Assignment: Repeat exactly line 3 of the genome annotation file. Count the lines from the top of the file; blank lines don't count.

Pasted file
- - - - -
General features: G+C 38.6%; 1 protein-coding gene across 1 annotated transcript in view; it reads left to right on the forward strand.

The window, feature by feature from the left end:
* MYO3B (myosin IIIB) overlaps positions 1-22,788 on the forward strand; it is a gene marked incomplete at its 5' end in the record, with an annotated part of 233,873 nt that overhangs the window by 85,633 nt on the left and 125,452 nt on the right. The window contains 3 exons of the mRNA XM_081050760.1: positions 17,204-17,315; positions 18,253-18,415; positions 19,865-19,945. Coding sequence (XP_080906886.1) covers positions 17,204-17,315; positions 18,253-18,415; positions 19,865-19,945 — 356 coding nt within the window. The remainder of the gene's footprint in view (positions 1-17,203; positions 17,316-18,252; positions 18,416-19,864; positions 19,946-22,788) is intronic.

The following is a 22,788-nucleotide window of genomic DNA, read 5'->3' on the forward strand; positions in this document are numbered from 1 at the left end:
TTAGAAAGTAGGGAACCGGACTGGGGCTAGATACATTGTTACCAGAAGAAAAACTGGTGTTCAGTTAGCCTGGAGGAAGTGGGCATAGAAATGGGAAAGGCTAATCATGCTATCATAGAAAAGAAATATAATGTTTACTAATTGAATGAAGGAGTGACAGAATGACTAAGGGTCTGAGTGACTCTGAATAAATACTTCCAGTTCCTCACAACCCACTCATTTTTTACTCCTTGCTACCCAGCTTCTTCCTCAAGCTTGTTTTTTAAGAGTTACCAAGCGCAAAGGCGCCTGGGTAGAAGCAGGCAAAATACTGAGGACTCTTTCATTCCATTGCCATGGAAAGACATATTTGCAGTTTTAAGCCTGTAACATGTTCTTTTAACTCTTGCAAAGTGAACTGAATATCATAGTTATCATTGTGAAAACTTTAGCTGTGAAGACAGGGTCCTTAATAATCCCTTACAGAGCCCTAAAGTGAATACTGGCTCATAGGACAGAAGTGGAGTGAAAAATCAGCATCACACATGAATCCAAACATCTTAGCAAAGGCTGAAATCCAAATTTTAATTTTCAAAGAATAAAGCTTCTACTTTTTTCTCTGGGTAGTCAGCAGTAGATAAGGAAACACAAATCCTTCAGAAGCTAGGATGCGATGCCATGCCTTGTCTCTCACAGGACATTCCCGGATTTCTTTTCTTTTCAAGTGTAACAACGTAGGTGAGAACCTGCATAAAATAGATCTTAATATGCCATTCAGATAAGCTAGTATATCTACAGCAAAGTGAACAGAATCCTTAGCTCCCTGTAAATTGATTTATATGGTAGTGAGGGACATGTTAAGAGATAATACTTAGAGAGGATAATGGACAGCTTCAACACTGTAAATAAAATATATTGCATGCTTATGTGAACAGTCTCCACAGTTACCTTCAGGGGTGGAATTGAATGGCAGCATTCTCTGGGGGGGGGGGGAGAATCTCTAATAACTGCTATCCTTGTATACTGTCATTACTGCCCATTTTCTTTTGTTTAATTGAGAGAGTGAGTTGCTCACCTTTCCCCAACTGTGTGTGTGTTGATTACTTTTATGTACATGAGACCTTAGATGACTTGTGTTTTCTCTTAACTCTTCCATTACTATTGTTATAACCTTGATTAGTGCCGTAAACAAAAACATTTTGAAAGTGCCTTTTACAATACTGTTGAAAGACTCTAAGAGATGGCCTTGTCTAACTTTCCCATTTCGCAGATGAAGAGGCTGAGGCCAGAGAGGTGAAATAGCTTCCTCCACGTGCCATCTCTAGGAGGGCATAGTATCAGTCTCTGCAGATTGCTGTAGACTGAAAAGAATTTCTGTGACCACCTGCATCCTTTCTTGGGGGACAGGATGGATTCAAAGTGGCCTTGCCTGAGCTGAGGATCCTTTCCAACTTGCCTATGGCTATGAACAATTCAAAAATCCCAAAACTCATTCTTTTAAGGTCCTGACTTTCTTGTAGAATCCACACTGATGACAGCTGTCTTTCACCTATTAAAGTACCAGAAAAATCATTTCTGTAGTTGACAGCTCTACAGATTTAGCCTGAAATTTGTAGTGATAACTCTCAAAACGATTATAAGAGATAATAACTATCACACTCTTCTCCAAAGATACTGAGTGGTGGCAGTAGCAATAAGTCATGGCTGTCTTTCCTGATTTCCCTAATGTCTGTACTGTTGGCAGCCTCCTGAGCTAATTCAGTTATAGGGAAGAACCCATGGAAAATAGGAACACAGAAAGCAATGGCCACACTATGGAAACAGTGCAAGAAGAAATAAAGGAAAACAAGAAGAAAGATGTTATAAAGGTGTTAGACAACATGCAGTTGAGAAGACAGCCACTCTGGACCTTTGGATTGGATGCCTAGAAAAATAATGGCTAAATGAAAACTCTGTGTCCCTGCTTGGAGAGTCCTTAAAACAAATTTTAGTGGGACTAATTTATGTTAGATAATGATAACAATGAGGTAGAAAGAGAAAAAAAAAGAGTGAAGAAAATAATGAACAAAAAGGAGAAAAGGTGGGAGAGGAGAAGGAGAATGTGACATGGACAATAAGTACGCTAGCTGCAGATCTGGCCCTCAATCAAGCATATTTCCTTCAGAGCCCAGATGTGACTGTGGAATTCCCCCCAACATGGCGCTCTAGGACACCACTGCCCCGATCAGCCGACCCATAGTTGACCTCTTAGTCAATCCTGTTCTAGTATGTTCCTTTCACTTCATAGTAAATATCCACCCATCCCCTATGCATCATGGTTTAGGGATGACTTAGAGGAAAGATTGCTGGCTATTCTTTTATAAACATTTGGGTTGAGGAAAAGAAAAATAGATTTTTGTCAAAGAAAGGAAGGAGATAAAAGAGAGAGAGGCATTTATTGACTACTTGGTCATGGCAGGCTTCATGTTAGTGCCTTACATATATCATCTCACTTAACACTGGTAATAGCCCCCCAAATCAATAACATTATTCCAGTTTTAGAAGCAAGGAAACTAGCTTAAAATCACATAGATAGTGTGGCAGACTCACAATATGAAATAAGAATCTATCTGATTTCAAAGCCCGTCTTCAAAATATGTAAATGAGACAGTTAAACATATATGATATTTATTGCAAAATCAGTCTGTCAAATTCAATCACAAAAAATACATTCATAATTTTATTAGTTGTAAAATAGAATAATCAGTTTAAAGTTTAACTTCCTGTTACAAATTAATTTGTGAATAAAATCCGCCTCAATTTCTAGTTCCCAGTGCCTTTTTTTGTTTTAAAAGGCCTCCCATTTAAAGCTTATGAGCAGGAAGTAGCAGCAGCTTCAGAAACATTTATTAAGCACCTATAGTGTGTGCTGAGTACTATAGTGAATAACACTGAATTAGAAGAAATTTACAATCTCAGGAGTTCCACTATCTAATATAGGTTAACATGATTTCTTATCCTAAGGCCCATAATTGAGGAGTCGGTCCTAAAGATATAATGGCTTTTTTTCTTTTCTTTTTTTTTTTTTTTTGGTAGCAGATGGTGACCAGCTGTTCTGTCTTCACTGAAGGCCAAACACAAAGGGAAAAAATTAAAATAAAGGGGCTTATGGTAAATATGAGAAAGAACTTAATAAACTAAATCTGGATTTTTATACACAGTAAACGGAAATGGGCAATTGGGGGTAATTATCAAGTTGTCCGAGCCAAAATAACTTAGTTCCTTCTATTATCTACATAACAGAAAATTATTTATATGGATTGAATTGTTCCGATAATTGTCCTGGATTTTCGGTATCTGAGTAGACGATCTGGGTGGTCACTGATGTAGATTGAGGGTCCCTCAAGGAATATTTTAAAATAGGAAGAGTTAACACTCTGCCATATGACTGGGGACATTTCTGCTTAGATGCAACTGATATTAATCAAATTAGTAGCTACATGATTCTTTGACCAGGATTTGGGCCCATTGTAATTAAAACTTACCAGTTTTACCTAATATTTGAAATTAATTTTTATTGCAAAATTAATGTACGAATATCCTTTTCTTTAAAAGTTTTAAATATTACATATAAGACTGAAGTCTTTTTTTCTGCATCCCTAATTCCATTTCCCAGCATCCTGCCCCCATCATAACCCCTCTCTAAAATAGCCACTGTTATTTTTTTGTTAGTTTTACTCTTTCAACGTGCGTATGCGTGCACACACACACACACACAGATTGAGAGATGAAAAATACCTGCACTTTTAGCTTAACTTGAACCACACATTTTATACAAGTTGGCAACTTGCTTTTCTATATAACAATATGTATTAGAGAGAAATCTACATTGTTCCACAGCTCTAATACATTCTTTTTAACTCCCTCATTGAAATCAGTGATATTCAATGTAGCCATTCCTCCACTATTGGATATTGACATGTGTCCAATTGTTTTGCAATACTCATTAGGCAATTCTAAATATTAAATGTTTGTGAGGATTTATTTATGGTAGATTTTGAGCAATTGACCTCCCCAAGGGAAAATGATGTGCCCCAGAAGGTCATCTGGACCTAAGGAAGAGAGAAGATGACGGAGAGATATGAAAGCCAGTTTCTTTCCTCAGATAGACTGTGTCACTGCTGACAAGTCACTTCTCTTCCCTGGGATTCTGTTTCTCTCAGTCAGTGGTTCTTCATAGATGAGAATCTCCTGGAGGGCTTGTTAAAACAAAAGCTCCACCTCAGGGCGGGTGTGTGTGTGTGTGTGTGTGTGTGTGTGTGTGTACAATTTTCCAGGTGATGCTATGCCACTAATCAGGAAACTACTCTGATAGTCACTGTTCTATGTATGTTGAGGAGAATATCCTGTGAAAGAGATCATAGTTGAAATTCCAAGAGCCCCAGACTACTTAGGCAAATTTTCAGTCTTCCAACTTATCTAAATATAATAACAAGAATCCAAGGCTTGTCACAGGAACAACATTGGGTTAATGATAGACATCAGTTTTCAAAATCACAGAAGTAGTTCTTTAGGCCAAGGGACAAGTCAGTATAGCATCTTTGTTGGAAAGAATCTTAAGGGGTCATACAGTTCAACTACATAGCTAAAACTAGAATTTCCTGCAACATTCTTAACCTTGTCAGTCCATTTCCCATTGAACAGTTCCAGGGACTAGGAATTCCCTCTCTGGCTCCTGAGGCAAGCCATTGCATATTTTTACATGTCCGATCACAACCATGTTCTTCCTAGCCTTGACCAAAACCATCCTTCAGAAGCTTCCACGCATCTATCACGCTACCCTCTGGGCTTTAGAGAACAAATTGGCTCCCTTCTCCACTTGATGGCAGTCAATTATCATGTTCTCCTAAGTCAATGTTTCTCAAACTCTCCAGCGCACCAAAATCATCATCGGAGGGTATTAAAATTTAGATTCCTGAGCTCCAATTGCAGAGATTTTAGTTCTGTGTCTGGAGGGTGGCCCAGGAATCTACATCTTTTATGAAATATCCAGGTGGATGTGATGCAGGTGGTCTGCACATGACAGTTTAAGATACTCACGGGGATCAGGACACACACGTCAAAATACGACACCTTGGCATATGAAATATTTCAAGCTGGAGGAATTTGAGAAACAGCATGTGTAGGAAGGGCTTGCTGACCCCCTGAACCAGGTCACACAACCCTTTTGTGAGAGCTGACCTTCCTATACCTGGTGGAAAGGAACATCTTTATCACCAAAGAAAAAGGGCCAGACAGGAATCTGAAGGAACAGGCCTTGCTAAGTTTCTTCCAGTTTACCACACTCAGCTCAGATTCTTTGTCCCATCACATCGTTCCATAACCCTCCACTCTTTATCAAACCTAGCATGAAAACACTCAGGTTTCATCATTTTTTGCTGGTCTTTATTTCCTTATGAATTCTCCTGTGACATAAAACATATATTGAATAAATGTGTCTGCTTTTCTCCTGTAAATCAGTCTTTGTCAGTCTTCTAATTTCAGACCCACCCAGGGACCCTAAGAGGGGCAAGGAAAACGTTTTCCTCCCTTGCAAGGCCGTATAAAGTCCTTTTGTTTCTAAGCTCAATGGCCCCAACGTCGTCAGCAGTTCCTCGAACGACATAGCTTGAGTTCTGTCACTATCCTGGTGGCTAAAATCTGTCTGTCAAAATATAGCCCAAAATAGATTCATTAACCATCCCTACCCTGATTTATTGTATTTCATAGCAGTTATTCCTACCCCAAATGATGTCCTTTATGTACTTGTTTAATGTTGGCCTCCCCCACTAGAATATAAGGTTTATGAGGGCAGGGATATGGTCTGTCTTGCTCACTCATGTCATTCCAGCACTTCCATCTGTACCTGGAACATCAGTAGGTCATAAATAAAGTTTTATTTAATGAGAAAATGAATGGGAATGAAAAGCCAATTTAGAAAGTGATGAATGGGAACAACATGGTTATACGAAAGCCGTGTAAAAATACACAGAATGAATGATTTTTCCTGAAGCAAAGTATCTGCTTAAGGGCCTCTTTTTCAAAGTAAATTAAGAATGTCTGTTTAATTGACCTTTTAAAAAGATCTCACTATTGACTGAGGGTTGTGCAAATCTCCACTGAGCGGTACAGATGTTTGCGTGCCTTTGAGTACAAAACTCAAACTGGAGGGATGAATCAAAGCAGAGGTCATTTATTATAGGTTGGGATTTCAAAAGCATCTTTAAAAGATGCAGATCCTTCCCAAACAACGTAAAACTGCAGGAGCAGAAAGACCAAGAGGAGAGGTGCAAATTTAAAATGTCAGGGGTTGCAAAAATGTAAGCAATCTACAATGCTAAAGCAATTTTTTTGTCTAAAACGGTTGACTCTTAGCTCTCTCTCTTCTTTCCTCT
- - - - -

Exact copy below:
* MYO3B (myosin IIIB) overlaps positions 1-22,788 on the forward strand; it is a gene marked incomplete at its 5' end in the record, with an annotated part of 233,873 nt that overhangs the window by 85,633 nt on the left and 125,452 nt on the right. The window contains 3 exons of the mRNA XM_081050760.1: positions 17,204-17,315; positions 18,253-18,415; positions 19,865-19,945. Coding sequence (XP_080906886.1) covers positions 17,204-17,315; positions 18,253-18,415; positions 19,865-19,945 — 356 coding nt within the window. The remainder of the gene's footprint in view (positions 1-17,203; positions 17,316-18,252; positions 18,416-19,864; positions 19,946-22,788) is intronic.